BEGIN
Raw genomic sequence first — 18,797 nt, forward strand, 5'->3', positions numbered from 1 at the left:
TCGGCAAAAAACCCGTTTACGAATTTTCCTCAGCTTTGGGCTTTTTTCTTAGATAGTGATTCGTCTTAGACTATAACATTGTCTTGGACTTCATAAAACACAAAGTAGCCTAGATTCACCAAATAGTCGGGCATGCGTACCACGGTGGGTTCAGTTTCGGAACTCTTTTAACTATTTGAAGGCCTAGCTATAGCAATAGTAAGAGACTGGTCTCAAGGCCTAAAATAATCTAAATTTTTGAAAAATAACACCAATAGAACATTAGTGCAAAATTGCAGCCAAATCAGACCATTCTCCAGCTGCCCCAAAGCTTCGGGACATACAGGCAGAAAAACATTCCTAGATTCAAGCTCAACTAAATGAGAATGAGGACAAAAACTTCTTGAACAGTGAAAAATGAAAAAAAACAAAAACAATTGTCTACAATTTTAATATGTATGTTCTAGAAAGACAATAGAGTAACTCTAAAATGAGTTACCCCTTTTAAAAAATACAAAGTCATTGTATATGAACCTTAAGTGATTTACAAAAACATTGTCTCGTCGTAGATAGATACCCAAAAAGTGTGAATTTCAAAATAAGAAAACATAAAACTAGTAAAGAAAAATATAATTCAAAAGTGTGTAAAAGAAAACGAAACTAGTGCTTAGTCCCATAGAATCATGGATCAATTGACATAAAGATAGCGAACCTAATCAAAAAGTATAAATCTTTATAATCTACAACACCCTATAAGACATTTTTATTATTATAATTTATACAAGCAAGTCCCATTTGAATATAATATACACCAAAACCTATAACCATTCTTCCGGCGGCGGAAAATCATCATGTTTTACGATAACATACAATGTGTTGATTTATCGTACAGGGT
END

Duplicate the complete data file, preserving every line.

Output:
Raw genomic sequence first — 18,797 nt, forward strand, 5'->3', positions numbered from 1 at the left:
TCGGCAAAAAACCCGTTTACGAATTTTCCTCAGCTTTGGGCTTTTTTCTTAGATAGTGATTCGTCTTAGACTATAACATTGTCTTGGACTTCATAAAACACAAAGTAGCCTAGATTCACCAAATAGTCGGGCATGCGTACCACGGTGGGTTCAGTTTCGGAACTCTTTTAACTATTTGAAGGCCTAGCTATAGCAATAGTAAGAGACTGGTCTCAAGGCCTAAAATAATCTAAATTTTTGAAAAATAACACCAATAGAACATTAGTGCAAAATTGCAGCCAAATCAGACCATTCTCCAGCTGCCCCAAAGCTTCGGGACATACAGGCAGAAAAACATTCCTAGATTCAAGCTCAACTAAATGAGAATGAGGACAAAAACTTCTTGAACAGTGAAAAATGAAAAAAAACAAAAACAATTGTCTACAATTTTAATATGTATGTTCTAGAAAGACAATAGAGTAACTCTAAAATGAGTTACCCCTTTTAAAAAATACAAAGTCATTGTATATGAACCTTAAGTGATTTACAAAAACATTGTCTCGTCGTAGATAGATACCCAAAAAGTGTGAATTTCAAAATAAGAAAACATAAAACTAGTAAAGAAAAATATAATTCAAAAGTGTGTAAAAGAAAACGAAACTAGTGCTTAGTCCCATAGAATCATGGATCAATTGACATAAAGATAGCGAACCTAATCAAAAAGTATAAATCTTTATAATCTACAACACCCTATAAGACATTTTTATTATTATAATTTATACAAGCAAGTCCCATTTGAATATAATATACACCAAAACCTATAACCATTCTTCCGGCGGCGGAAAATCATCATGTTTTACGATAACATACAATGTGTTGATTTATCGTACAGGGT